In streaming music on the mobile, the revenue is shared among the telecom operator, technology provider (OnMobile), content aggregator and the producers of the content. In Big Mobile Radio, our programming partner Big FM will be a participant in the revenue share as they are providing content with RJ content, music etc.

Can you dissect the percentages among each player involved?

The telecom operator will retain the bulk of the share and it would be difficult to reveal percentages because of confidentiality. Also, the operator relationship for Big Mobile radio is not consummated yet as most of the discussions are tentative from the revenue share perspective. They would follow the normal norms in the VAS space and the deal ensures that each player gets a fair portion from the deal.

Much of the discussion at Ficci Frames 2010 revolved around convergence of radio with mobile? How do you see that happening in India?

Commercial FM players entering into the mobile radio space is the beginning of a revolution in music streaming in India. Our model with Big FM is an advertisement free model, which is a big draw. Second is exclusivity of content. Over a period of time, we will be able to get content which cannot be found anywhere. It would be similar to satellite radio, which runs ad free high quality streaming service. In the future, our content producers can produce specific content tailored for mobile users. It is going to be the next revolution in the streaming markets in the emerging markets and with mobile, the reach is going to be enormous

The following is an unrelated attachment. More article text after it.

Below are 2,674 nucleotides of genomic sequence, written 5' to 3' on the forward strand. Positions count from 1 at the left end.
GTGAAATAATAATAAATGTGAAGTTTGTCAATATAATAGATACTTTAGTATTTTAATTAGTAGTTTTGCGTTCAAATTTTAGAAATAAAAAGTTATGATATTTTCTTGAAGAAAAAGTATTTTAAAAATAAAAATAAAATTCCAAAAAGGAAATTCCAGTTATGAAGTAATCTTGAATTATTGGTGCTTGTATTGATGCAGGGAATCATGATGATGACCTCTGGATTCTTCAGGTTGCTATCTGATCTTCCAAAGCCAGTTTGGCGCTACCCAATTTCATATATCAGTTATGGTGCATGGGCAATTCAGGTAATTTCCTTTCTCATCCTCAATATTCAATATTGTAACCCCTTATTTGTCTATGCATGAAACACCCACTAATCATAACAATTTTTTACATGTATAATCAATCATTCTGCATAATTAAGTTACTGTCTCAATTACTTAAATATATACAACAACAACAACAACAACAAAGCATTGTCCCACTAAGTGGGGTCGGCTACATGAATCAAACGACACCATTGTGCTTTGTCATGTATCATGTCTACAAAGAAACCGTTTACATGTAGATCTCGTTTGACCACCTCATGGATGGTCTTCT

Is India a mature market for mobile radio?

In the Indian subcontinent- Bangladesh and Pakistan, CRBT is the number one VAS service on mobile for the operators. Mobile radio figures in the top four services launched by the operators in the emerging markets. We with our product, M-Radio are playing with many options like creating playlists of frequently played songs, music search, sharing of playlists in the social group etc.

As CRBT holds the top position in the VAS service, how much space does it occupy in the overall VAS segment? Also, where does mobile radio figure?

If you take out the P2P portion, CRBT would be a quarter or a third of the total VAS segment. As for mobile radio, it might differ depending on operators, varying from 10 to 20 per cent. However, it should figure between second and fourth spot in most operators in Indian subcontinents 

Is the devotional music genre still a key driver in the CRBT space?